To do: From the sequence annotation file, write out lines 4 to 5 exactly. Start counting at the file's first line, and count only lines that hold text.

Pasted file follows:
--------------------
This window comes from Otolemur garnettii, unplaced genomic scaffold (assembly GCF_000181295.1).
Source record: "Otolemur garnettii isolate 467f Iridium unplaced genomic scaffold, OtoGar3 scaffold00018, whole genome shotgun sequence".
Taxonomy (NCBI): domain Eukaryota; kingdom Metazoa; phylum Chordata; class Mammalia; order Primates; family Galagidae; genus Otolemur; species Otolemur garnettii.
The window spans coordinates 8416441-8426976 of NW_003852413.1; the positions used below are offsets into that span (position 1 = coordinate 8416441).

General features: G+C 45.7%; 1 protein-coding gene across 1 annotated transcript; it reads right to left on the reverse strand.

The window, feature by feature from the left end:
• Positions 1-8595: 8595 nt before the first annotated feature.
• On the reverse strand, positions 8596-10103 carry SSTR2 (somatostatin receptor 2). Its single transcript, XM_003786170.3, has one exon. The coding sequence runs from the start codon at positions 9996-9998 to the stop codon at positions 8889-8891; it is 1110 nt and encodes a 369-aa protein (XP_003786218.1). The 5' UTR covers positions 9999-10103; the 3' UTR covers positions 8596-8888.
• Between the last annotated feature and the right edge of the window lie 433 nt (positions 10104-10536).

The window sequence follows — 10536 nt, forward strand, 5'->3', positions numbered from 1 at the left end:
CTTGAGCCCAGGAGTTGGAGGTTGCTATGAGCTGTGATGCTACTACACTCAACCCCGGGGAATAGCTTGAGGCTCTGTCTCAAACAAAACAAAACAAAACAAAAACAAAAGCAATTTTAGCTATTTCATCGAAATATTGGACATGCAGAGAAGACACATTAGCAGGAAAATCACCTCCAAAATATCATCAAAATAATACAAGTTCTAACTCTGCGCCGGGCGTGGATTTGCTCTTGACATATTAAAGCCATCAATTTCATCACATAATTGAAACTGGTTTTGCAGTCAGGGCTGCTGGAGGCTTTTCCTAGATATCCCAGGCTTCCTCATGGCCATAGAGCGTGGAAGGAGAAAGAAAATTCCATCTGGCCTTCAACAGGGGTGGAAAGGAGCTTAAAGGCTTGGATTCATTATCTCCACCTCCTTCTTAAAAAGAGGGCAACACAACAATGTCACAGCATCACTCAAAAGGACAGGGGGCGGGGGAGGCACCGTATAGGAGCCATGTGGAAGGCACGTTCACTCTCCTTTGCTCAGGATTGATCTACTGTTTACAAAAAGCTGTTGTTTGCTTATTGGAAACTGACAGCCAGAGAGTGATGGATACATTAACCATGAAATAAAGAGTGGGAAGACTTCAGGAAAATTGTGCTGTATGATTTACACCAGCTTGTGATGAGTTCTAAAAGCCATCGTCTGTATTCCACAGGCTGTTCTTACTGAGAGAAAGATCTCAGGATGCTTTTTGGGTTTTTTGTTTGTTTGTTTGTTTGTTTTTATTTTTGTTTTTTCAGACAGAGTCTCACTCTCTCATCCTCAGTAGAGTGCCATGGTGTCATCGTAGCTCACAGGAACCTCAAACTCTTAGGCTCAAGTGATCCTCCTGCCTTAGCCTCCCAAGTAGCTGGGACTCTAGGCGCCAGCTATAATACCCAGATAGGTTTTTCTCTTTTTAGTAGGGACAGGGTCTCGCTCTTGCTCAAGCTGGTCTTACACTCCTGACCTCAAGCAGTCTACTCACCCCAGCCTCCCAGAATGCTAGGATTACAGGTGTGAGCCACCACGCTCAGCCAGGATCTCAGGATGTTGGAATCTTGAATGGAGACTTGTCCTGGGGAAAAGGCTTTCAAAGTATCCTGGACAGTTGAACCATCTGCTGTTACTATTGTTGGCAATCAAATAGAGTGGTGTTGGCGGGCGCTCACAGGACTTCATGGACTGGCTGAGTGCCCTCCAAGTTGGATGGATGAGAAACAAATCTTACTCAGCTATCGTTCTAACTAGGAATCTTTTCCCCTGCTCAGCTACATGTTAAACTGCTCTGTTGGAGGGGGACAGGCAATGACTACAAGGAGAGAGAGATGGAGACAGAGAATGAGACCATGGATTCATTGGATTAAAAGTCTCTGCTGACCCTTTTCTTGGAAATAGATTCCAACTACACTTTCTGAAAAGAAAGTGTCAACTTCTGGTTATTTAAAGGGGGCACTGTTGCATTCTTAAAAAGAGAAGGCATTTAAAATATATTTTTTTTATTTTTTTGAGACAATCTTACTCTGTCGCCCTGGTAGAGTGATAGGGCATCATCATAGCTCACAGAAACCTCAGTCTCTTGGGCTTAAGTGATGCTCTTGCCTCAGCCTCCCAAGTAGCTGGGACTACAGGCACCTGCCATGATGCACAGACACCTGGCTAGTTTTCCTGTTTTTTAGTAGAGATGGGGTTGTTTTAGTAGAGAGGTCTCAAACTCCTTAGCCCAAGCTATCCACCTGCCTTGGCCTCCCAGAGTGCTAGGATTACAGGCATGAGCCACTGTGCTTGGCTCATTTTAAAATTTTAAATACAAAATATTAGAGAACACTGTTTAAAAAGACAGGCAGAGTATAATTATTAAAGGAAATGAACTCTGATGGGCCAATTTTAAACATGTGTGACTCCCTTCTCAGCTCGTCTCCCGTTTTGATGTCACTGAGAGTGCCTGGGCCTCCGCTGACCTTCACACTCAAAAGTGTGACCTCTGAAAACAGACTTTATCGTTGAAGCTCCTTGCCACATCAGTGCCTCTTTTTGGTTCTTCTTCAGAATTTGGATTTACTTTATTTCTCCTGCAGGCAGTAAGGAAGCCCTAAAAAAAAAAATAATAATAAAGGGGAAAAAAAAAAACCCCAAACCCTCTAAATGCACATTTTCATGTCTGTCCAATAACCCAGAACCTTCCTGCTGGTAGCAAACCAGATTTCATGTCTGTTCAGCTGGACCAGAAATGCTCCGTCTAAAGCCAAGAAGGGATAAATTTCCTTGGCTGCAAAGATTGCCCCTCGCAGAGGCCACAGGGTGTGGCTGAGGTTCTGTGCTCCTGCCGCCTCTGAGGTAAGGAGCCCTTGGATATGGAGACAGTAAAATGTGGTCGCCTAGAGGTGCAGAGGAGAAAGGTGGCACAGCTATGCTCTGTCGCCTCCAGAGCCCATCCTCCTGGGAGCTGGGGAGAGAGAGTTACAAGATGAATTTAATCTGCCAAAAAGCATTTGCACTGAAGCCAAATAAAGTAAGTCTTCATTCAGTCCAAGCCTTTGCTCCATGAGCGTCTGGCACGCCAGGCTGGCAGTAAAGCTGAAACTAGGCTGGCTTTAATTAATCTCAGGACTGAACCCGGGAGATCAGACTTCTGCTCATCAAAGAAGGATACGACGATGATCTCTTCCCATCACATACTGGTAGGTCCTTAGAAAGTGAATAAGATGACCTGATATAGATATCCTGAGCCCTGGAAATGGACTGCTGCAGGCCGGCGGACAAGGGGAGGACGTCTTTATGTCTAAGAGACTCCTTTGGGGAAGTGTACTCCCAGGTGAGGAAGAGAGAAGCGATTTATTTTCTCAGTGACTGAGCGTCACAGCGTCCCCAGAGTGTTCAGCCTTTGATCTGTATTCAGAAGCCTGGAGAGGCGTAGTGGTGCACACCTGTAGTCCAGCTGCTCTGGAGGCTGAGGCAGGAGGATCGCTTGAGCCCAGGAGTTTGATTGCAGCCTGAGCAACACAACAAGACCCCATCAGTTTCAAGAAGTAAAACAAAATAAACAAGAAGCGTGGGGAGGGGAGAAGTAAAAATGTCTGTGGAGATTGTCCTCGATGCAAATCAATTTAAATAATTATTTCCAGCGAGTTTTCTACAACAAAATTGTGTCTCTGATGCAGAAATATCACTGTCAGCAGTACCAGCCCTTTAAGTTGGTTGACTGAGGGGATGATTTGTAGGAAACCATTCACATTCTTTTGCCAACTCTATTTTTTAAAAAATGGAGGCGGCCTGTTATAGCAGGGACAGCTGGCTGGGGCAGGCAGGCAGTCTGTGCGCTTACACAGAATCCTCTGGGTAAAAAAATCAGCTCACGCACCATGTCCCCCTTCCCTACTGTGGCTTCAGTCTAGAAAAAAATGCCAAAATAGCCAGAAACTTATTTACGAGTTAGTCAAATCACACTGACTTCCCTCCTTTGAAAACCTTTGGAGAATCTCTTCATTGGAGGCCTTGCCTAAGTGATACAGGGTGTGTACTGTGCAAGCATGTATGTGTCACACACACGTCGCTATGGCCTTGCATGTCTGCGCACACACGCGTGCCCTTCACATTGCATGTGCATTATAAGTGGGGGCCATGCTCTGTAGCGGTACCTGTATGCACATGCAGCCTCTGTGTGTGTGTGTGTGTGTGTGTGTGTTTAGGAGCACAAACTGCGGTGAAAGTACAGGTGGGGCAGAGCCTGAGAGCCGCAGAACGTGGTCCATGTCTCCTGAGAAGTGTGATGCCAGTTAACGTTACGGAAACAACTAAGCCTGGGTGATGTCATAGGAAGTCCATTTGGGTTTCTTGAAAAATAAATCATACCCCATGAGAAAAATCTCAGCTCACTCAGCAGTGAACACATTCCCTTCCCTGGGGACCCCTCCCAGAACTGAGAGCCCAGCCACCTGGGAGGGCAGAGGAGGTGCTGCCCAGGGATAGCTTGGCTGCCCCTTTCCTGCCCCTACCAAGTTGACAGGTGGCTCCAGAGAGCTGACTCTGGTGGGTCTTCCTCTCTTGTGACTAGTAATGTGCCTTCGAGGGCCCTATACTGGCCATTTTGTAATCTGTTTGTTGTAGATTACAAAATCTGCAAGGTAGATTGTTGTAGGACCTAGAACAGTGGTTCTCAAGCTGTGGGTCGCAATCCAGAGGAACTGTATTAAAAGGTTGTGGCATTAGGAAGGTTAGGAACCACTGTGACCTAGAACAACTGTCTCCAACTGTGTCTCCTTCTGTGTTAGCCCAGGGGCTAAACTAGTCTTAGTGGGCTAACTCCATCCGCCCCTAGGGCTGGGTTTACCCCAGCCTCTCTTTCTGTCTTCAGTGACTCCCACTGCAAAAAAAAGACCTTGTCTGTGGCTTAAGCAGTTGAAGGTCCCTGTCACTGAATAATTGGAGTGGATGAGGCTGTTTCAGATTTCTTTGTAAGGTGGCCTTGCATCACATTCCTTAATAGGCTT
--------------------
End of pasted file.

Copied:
The window spans coordinates 8416441-8426976 of NW_003852413.1; the positions used below are offsets into that span (position 1 = coordinate 8416441).

General features: G+C 45.7%; 1 protein-coding gene across 1 annotated transcript; it reads right to left on the reverse strand.